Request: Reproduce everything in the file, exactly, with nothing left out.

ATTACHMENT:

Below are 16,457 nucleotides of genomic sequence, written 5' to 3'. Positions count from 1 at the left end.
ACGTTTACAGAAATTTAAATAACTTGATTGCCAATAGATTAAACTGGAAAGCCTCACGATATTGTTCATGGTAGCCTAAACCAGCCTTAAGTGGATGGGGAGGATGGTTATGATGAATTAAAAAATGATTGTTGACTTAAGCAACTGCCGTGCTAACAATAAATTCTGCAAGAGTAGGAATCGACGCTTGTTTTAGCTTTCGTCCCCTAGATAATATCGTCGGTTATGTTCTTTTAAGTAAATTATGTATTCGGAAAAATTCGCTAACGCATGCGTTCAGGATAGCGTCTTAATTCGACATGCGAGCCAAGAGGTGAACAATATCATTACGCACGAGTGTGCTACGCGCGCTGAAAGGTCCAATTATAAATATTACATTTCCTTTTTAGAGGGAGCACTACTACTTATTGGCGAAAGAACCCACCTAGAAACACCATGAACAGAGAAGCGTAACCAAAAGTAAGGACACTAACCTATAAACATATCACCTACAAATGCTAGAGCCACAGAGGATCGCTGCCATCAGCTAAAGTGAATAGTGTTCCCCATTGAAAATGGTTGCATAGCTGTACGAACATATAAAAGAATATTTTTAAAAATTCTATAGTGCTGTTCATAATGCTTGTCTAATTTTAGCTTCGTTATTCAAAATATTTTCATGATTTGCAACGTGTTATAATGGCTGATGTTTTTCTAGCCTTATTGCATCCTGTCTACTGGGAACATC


Below are 16,457 nucleotides of genomic sequence, written 5' to 3'. Positions count from 1 at the left end.
ACGTTTACAGAAATTTAAATAACTTGATTGCCAATAGATTAAACTGGAAAGCCTCACGATATTGTTCATGGTAGCCTAAACCAGCCTTAAGTGGATGGGGAGGATGGTTATGATGAATTAAAAAATGATTGTTGACTTAAGCAACTGCCGTGCTAACAATAAATTCTGCAAGAGTAGGAATCGACGCTTGTTTTAGCTTTCGTCCCCTAGATAATATCGTCGGTTATGTTCTTTTAAGTAAATTATGTATTCGGAAAAATTCGCTAACGCATGCGTTCAGGATAGCGTCTTAATTCGACATGCGAGCCAAGAGGTGAACAATATCATTACGCACGAGTGTGCTACGCGCGCTGAAAGGTCCAATTATAAATATTACATTTCCTTTTTAGAGGGAGCACTACTACTTATTGGCGAAAGAACCCACCTAGAAACACCATGAACAGAGAAGCGTAACCAAAAGTAAGGACACTAACCTATAAACATATCACCTACAAATGCTAGAGCCACAGAGGATCGCTGCCATCAGCTAAAGTGAATAGTGTTCCCCATTGAAAATGGTTGCATAGCTGTACGAACATATAAAAGAATATTTTTAAAAATTCTATAGTGCTGTTCATAATGCTTGTCTAATTTTAGCTTCGTTATTCAAAATATTTTCATGATTTGCAACGTGTTATAATGGCTGATGTTTTTCTAGCCTTATTGCATCCTGTCTACTGGGAACATC